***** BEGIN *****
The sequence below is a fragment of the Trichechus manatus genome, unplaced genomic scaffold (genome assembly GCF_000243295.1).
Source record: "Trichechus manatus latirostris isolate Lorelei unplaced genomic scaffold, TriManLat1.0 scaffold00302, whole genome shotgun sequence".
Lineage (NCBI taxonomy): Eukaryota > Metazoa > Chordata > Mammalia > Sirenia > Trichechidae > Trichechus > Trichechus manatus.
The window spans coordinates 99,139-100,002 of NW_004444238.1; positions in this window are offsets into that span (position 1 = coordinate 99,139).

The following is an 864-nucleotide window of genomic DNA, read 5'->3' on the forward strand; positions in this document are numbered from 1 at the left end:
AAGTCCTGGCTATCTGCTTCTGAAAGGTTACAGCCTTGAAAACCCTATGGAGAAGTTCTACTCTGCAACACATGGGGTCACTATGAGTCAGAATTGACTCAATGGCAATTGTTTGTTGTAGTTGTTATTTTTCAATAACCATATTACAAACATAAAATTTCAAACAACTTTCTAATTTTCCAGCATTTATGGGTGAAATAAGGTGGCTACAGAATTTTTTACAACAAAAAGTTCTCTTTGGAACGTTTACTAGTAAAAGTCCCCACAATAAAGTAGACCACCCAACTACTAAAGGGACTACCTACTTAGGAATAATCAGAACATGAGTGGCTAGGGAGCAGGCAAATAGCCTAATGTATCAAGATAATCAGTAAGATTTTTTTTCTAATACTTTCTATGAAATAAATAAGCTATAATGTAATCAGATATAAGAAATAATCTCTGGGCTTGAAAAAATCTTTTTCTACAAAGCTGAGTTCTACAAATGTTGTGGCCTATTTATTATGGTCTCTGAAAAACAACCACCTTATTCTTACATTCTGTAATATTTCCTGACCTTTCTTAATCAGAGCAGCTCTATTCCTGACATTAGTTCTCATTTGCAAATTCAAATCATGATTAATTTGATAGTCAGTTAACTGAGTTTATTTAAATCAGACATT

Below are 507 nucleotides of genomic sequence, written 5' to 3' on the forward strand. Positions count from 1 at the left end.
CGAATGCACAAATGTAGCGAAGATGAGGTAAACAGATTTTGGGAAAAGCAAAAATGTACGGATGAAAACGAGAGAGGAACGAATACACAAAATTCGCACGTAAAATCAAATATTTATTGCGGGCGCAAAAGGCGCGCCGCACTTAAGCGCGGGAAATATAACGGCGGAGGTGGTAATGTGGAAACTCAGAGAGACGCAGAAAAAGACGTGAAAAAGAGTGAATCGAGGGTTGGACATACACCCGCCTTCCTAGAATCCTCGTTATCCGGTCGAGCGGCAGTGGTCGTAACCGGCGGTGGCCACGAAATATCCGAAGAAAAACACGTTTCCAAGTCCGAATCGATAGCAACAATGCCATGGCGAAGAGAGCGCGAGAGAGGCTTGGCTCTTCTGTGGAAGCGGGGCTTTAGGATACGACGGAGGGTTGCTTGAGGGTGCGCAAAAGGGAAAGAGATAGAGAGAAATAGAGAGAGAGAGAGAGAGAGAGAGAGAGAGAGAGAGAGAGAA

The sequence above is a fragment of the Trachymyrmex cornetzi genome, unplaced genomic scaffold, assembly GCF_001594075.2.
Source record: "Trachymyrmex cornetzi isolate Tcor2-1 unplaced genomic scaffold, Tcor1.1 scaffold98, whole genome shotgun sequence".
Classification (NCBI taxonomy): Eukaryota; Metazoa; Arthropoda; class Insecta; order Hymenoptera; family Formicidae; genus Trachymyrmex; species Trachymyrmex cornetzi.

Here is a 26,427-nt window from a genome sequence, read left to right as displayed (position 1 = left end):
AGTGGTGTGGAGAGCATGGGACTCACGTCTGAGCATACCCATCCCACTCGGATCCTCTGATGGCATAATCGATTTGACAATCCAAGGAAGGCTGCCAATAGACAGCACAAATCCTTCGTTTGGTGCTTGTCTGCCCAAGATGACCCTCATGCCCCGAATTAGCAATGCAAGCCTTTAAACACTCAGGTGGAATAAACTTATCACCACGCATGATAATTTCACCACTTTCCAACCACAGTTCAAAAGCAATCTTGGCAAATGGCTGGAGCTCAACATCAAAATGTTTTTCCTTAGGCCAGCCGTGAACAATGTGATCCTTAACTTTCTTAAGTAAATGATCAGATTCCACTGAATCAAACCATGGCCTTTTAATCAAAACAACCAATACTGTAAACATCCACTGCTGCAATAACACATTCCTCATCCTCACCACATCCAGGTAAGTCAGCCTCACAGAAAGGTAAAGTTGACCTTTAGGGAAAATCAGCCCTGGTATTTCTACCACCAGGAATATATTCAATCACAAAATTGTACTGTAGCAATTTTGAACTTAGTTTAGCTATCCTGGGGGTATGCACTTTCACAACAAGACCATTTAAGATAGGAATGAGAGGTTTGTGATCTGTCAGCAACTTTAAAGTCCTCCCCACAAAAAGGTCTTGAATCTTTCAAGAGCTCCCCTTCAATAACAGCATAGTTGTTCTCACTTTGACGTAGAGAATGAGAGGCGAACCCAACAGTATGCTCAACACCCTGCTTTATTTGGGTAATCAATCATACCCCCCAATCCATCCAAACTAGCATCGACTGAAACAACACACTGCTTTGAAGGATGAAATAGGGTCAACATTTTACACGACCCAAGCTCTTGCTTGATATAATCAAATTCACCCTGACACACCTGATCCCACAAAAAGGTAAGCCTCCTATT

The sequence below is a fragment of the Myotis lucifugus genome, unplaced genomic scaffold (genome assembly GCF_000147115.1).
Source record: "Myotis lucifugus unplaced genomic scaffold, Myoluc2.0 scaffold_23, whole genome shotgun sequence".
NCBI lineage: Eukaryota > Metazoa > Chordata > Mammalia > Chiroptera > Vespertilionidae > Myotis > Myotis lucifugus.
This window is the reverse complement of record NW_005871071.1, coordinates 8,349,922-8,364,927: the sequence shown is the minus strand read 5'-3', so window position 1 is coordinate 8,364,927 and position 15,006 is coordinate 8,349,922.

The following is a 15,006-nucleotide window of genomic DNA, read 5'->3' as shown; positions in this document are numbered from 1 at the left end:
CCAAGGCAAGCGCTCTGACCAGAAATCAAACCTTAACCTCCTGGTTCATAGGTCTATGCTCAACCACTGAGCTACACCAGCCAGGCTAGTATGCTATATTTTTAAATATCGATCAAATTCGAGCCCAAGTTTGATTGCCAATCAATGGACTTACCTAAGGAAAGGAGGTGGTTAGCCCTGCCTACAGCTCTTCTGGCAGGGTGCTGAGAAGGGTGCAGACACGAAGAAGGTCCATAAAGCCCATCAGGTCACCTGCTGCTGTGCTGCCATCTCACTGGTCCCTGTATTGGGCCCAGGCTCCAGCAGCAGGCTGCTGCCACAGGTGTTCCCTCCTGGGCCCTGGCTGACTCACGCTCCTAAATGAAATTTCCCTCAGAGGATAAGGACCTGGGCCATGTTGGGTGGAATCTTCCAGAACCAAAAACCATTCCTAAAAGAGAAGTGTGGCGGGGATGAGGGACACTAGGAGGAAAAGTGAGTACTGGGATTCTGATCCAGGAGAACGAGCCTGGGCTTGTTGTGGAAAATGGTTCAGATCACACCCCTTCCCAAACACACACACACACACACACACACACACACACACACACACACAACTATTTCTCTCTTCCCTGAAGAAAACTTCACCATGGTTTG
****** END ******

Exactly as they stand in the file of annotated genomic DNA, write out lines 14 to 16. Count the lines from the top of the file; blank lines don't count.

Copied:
The sequence below is a fragment of the Myotis lucifugus genome, unplaced genomic scaffold (genome assembly GCF_000147115.1).
Source record: "Myotis lucifugus unplaced genomic scaffold, Myoluc2.0 scaffold_23, whole genome shotgun sequence".
NCBI lineage: Eukaryota > Metazoa > Chordata > Mammalia > Chiroptera > Vespertilionidae > Myotis > Myotis lucifugus.